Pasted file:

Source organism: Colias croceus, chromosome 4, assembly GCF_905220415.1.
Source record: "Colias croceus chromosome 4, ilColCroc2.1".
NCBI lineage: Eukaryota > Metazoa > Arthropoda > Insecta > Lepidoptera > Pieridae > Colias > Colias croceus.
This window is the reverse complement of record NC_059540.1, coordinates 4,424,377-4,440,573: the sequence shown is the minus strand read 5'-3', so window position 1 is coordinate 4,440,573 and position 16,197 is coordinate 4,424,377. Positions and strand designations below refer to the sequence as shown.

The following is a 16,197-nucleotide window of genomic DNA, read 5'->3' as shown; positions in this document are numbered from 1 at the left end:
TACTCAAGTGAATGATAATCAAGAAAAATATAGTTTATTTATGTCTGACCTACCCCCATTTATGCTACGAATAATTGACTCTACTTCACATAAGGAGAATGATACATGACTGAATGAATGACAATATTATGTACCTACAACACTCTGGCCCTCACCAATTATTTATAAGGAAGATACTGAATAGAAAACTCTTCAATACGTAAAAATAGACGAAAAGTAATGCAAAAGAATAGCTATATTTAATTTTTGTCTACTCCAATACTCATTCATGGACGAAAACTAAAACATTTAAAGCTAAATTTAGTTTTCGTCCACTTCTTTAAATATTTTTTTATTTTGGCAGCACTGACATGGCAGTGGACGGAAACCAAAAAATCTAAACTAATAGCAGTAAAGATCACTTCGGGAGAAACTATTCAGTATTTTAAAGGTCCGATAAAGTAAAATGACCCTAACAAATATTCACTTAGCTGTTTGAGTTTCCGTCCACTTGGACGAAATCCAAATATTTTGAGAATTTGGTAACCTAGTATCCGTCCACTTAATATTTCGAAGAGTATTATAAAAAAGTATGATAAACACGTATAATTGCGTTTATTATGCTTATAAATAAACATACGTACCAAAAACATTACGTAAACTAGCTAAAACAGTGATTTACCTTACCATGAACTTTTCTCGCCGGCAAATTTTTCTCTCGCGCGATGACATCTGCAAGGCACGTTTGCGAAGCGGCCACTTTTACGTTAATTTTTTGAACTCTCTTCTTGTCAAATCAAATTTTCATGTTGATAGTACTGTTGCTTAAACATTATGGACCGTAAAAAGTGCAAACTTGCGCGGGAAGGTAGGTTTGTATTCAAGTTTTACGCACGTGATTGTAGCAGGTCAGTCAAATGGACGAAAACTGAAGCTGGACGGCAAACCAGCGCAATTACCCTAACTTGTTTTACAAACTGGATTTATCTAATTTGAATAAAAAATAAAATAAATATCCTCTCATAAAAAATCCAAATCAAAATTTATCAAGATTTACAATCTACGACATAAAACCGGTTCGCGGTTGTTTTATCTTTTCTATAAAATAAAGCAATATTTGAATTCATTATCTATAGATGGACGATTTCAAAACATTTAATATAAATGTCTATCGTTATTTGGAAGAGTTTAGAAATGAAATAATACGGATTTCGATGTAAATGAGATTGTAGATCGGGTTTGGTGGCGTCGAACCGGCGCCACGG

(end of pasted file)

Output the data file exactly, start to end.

Source organism: Colias croceus, chromosome 4, assembly GCF_905220415.1.
Source record: "Colias croceus chromosome 4, ilColCroc2.1".
NCBI lineage: Eukaryota > Metazoa > Arthropoda > Insecta > Lepidoptera > Pieridae > Colias > Colias croceus.
This window is the reverse complement of record NC_059540.1, coordinates 4,424,377-4,440,573: the sequence shown is the minus strand read 5'-3', so window position 1 is coordinate 4,440,573 and position 16,197 is coordinate 4,424,377. Positions and strand designations below refer to the sequence as shown.

The following is a 16,197-nucleotide window of genomic DNA, read 5'->3' as shown; positions in this document are numbered from 1 at the left end:
TACTCAAGTGAATGATAATCAAGAAAAATATAGTTTATTTATGTCTGACCTACCCCCATTTATGCTACGAATAATTGACTCTACTTCACATAAGGAGAATGATACATGACTGAATGAATGACAATATTATGTACCTACAACACTCTGGCCCTCACCAATTATTTATAAGGAAGATACTGAATAGAAAACTCTTCAATACGTAAAAATAGACGAAAAGTAATGCAAAAGAATAGCTATATTTAATTTTTGTCTACTCCAATACTCATTCATGGACGAAAACTAAAACATTTAAAGCTAAATTTAGTTTTCGTCCACTTCTTTAAATATTTTTTTATTTTGGCAGCACTGACATGGCAGTGGACGGAAACCAAAAAATCTAAACTAATAGCAGTAAAGATCACTTCGGGAGAAACTATTCAGTATTTTAAAGGTCCGATAAAGTAAAATGACCCTAACAAATATTCACTTAGCTGTTTGAGTTTCCGTCCACTTGGACGAAATCCAAATATTTTGAGAATTTGGTAACCTAGTATCCGTCCACTTAATATTTCGAAGAGTATTATAAAAAAGTATGATAAACACGTATAATTGCGTTTATTATGCTTATAAATAAACATACGTACCAAAAACATTACGTAAACTAGCTAAAACAGTGATTTACCTTACCATGAACTTTTCTCGCCGGCAAATTTTTCTCTCGCGCGATGACATCTGCAAGGCACGTTTGCGAAGCGGCCACTTTTACGTTAATTTTTTGAACTCTCTTCTTGTCAAATCAAATTTTCATGTTGATAGTACTGTTGCTTAAACATTATGGACCGTAAAAAGTGCAAACTTGCGCGGGAAGGTAGGTTTGTATTCAAGTTTTACGCACGTGATTGTAGCAGGTCAGTCAAATGGACGAAAACTGAAGCTGGACGGCAAACCAGCGCAATTACCCTAACTTGTTTTACAAACTGGATTTATCTAATTTGAATAAAAAATAAAATAAATATCCTCTCATAAAAAATCCAAATCAAAATTTATCAAGATTTACAATCTACGACATAAAACCGGTTCGCGGTTGTTTTATCTTTTCTATAAAATAAAGCAATATTTGAATTCATTATCTATAGATGGACGATTTCAAAACATTTAATATAAATGTCTATCGTTATTTGGAAGAGTTTAGAAATGAAATAATACGGATTTCGATGTAAATGAGATTGTAGATCGGGTTTGGTGGCGTCGAACCGGCGCCACGG